In an interview with Bill Faloon Suzanne said:
There should be a book written on the realities of radiation and all the things that are never mentioned beforehand. With radiation, the breast gradually gets flatter and flatter until it looks as though there has been a complete mastectomy.
In addition, the asymmetry causes severe pain because in order to look "even" in clothing one side of the bra has to be pulled up so high that it injures the breast and removing the bra becomes excruciating.
When Bill Faloon asked her about her experience with radiation therapy, she said:
I was in constant pain. As I said, in order to wear a bra, the full damaged breast needed to be worn high enough to create evenness. This injured the breast, making bra removal an excruciating experience.
Also, as someone who enjoys sex (due to my perfect hormonal balance), having painful breasts was not conducive to that activity. In time, I was always in pain. Something had to be done.
So what side effects can you experience after a treatment?
Common Side Effects of Cancer Radiation
- Sore and pink skin
- Instestinal discomfort
- Hair loss
- Dry eyes
- Cognitive decline
- Difficulty swallowing
- Breast or nipple soreness
- Radiation pneumonits
- Rectal bleeding
- Bladder Irritation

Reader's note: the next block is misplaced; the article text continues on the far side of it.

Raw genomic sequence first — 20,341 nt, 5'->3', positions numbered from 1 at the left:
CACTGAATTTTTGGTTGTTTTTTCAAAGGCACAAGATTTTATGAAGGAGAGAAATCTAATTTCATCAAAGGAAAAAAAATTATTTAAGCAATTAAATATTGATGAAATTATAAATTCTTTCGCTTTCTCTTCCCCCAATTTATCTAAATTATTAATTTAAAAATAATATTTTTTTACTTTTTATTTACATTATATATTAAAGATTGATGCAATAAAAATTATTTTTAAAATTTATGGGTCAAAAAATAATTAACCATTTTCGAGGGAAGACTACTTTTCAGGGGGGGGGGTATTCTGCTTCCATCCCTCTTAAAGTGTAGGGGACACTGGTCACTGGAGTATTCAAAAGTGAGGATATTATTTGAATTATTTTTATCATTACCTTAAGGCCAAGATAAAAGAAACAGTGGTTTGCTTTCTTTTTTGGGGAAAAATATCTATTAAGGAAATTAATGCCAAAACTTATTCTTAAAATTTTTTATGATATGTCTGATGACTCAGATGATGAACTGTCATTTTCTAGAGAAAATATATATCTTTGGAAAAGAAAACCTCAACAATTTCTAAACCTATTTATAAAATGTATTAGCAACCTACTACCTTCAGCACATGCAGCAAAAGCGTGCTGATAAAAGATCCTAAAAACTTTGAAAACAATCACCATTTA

- Sores in mouth, throat and stomach
- Dry mouth
- Heart Disease
- Effects reproduction
- Shortness of breath
- Shoulder stiffness
- Radiation fibrosis
Phew, that was much information to take in. So let me summarize what you learned today and then tell you which steps you should take next.
Cancer radiation therapy uses radiation beams to kill cancer cells.
It destroys cancer cells by using high-energy particles such as x-rays or gamma rays. Or electron beams and protons.
Radiation can lead to heart failure years after the treatment.
I shared three stories about the devastating effects of radiation.
By reading this post, I hope that you now know the dangers of radiation therapy and why you shouldn't pursue it. Do these five things before you decide on doing radiation.
5 Things To Do Before Deciding on Cancer Radiation
1. Download the Cancer Radiation questionnaire here
2. Choose which questions to ask
3. Ask your questions to your oncologist and write his/her answers or record it
4. Read through your oncologist's answers
5. Study the side effects of using radiation
So right now download the free questionnaire here and read through the questions.
In this document, I provide you with questions you should ask your radiation oncologist. Why? Because when you ask these questions you will discover some dirty secrets.
So pick the issues you want to ask about prepare for the next check up.
Print the document so that you can have the questions in front of you or use your Ipad
Interrogate your radiation oncologist. Notice how he responds and if he avoids the issues, change his answers or become angry at you.
After evaluating the responses, do you feel confident that he can cure your cancer?
If you have any questions or comments please leave them below.
Resources & Citations:
(12. Boivin JF, Hutchison GB, Lubin JH, Mauch P. Coronary artery disease mortality in patients treated for Hodgkin's disease. Cancer. 1992 Mar 1;69(5):1241-7.)